Research

The Quave Research Group at Emory University focuses on drug discovery efforts to improve treatment options for drug-resistant bacterial infections with natural products derived from medicinal plants. We use the ethnobotanical approach to drug discovery. This involves conducting ethnobotanical field research in which they study and document traditional medical practices for the treatment of infectious disease. The plants used in these traditional remedies are then brought back to the laboratory for chemical extraction followed by testing using a series of anti-bacterial bioassays and tests for mammalian toxicity. In particular, research efforts are focused on blocking pathogenesis and virulence pathways rather than bacterial growth. Simply put, by using natural products to turn off bacterial defense mechanisms (i.e. biofilms), one can make the organisms more susceptible to antibiotic action. Likewise, by turning off bacterial offense mechanisms (i.e. toxins), one can reduce the damage that bacteria do to the host during an infection, enabling the host immune response and antibiotics to clear the infection.

To date, there are no anti-virulence drugs available on the pharmaceutical market for S. aureus infection, though many agree that such drugs are desperately needed. As a graduate student, Quave documented the use of plants in the treatment of skin and soft tissue infection in traditional south Italian folk medicine. She was the first to document the quorum-quenching effects of medicinal plant products in a staphylococcal model. She then spent ~3 years as a postdoctoral fellow at UAMS, where she concentrated on the bioassay-guided fractionation of natural product extracts, testing them against other pathogenesis targets such as biofilms, in particular. This work on staphylococcal pathogenesis targets led to UAMS filing a patent to protect the discovery of an anti-biofilm agent. Dr. Quave then co-founded the start-up biotech company PhytoTEK LLC with Sahil Patel, MBA to continue R&D efforts on this and other anti-pathogenesis drugs.

Dr. Quave and her lab team continue these research efforts at Emory University by developing novel solutions to the issue of antibiotic resistant infections. Their core approach in these efforts is based on the study of medicinal plants for their capacity to target pathogenicity via interruption of bacterial signaling (quorum sensing-mediated toxin production) and interference with biofilm formation. This is truly a non-traditional approach to assessing medicinal plants for potential clinical applications. The advantages of targeting bacterial virulence rather than growth are multifold, and such therapies can work by enhancing the ability of the host immune response to clear an infection while avoiding some of the selective pressures responsible for the development of resistance.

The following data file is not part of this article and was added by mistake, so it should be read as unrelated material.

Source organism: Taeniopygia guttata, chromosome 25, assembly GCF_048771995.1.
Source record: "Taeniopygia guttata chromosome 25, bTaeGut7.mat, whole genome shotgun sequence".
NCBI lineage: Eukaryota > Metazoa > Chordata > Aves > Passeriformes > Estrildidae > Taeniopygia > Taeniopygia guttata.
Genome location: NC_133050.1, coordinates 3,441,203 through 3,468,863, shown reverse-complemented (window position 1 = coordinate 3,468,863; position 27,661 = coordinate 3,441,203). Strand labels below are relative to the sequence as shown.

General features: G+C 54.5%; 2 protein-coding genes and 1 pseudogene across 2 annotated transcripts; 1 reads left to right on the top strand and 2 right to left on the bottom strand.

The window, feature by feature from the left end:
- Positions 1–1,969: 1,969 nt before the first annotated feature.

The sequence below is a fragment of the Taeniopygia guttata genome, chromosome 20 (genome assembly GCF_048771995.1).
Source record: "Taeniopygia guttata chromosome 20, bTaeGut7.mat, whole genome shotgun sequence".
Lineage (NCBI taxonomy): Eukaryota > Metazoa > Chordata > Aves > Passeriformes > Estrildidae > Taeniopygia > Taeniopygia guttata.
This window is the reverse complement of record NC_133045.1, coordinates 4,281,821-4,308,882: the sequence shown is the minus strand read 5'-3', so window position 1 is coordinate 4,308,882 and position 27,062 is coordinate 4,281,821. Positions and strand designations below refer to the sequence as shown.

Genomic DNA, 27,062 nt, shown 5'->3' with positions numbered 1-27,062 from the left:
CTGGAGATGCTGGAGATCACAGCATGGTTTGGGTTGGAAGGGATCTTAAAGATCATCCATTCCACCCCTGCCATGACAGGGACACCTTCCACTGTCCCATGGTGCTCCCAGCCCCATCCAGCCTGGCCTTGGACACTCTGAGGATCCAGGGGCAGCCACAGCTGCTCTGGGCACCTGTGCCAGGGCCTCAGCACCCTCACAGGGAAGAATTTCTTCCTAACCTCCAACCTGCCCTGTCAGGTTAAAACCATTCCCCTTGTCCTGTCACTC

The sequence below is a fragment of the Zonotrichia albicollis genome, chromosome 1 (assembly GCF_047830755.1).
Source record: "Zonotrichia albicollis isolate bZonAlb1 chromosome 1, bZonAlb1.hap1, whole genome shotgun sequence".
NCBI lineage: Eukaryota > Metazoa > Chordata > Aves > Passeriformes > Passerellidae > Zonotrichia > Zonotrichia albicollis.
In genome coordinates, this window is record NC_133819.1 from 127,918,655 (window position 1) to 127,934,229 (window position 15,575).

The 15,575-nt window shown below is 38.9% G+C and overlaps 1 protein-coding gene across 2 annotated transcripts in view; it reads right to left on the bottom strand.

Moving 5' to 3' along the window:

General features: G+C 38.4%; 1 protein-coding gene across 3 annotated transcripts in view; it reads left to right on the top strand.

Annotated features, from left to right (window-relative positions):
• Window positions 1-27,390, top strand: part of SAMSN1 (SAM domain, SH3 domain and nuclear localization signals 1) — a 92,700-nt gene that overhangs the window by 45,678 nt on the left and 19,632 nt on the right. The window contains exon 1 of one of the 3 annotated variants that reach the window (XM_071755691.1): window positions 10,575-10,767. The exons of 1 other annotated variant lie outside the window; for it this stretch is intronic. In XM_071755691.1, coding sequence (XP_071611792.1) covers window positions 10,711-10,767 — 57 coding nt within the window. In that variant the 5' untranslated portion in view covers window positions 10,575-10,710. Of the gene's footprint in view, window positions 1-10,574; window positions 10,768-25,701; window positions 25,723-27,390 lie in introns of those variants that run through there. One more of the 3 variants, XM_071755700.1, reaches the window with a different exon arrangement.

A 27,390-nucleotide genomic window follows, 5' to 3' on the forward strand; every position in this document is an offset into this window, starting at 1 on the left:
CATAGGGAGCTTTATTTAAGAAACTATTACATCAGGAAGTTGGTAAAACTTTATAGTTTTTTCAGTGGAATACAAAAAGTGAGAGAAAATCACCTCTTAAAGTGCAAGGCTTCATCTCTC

Quave’s emphasis on studying staphylococcal infection as a drug target is deeply personal. She was born with multiple congenital orthopaedic birth defects, which included the lack of her right fibula, several tarsals and metatarsals, an underdeveloped right femur, and hip dysplasia. In an effort to give her better mobility with a prosthetic device, her right leg was amputated below the knee when she was 3 years old. However, following the surgery, she developed a relentless, life-threatening staphylococcal infection at the surgical site. By the time that the infection was detected, she had a severe case of osteomyelitis and had lost most of the fatty tissue that covered the stump. Fortunately, in 1982, MRSA wasn’t as commonplace as it is today, and the MSSA infection was treatable only after vigorous antibiotic therapy, debridement, months of betadine bath treatments, and additional revisions of the distal limb. The reason that the recovery was so difficult is because of the recalcitrant nature of biofilm-associated infections – which are typically impervious to antibiotic treatment regardless of any acquired antibiotic resistant traits.

It is her strong belief that the solution to toxin-mediated and biofilm-associated staphylococcal infection may lay with medicinal plant products, such as those addressed in her work. It is for this reason that she is highly motivated and determined to develop new approaches in the treatment of infectious disease using clues offered by complementary and alternative medicine.

To learn more about our research, please visit the publications page on this website where you can access pdfs of most of our publications. A list of the  Quave Research Group’s research funding sources is available on the site. The Quave Lab also accepts charitable donations to support our research program. Click here for more information on how to give to the lab using Emory’s donation site.

 

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